A livestock owner faces a $12,000 penalty for polluting waterways that flow into California Creek in the Drayton Harbor watershed.
The property, located outside of Ferndale, is owned by Jim and Victoria Snydar.
The Department of Ecology issued the fine last week. Ecology is part of a county-wide effort to reduce fecal coliform bacteria in public waterways.
Bacteria from manure pollution can pose a risk to human health, through direct contact or by eating contaminated shellfish. High levels of fecal coliform bacteria continue to seasonally limit recreational and commercial shellfish harvest in Drayton Harbor.
The penalty cites lack of adequate covered manure storage, improper manure spreading, and accumulations of manure in pastures and confinement areas that slope to water bodies, as factors that led to discharges. In addition, the animals have had direct access to the stream.
“The problems on this property are significant, but can be addressed with commonly used practices,” said Doug Allen, manager of Ecology’s Bellingham field office. “Where livestock are confined to small areas that slope to a ditch or stream, extra care must be taken to avoid pollution.”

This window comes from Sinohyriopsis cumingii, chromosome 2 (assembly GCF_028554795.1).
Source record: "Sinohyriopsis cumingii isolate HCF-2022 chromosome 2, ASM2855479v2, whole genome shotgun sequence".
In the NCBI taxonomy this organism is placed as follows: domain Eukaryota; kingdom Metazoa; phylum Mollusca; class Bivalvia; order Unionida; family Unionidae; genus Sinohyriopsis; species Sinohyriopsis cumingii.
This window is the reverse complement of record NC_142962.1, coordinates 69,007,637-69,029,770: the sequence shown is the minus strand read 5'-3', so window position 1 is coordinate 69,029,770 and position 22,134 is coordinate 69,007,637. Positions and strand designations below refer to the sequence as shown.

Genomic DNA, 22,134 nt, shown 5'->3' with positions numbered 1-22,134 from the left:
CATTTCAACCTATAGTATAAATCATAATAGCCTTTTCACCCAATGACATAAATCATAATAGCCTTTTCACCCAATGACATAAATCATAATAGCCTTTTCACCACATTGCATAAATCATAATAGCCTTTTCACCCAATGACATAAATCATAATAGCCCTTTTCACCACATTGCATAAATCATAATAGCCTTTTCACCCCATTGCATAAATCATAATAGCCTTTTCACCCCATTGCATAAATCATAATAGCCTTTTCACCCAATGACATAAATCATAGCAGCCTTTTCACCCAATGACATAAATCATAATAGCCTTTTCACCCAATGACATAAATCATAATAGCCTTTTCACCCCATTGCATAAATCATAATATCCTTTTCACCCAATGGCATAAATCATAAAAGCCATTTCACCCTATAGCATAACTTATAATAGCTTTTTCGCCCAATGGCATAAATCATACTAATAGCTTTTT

Ecology sampling consistently shows water with high concentrations of bacteria flowing off the property. The penalty cites two documented pollution discharges:
- March 3, 2014: Immediately downstream of the property, Ecology sampling found polluted water 85 times greater than the state limit.
- April 17, 2014: Immediately downstream of the property, Ecology sampling uncovered polluted water 46 times greater than the state limit.
Ecology inspectors contacted the property owners in 2010 in response to a citizen complaint about pollution. In 2014, Ecology issued a notice of violation followed by a compliance order earlier this year which required the Snydars to submit a plan to stop pollution. Opportunities for technical and financial assistance to correct the problems were included in all correspondence with the landowners.
“We’ve made repeated attempts to work with the Snydars to help them make changes that would prevent pollution,” said Allen. “It’s unfortunate that we’ve gotten to this point.”
Penalties and orders from Ecology may be appealed to the Washington State Pollution Control Hearings Board.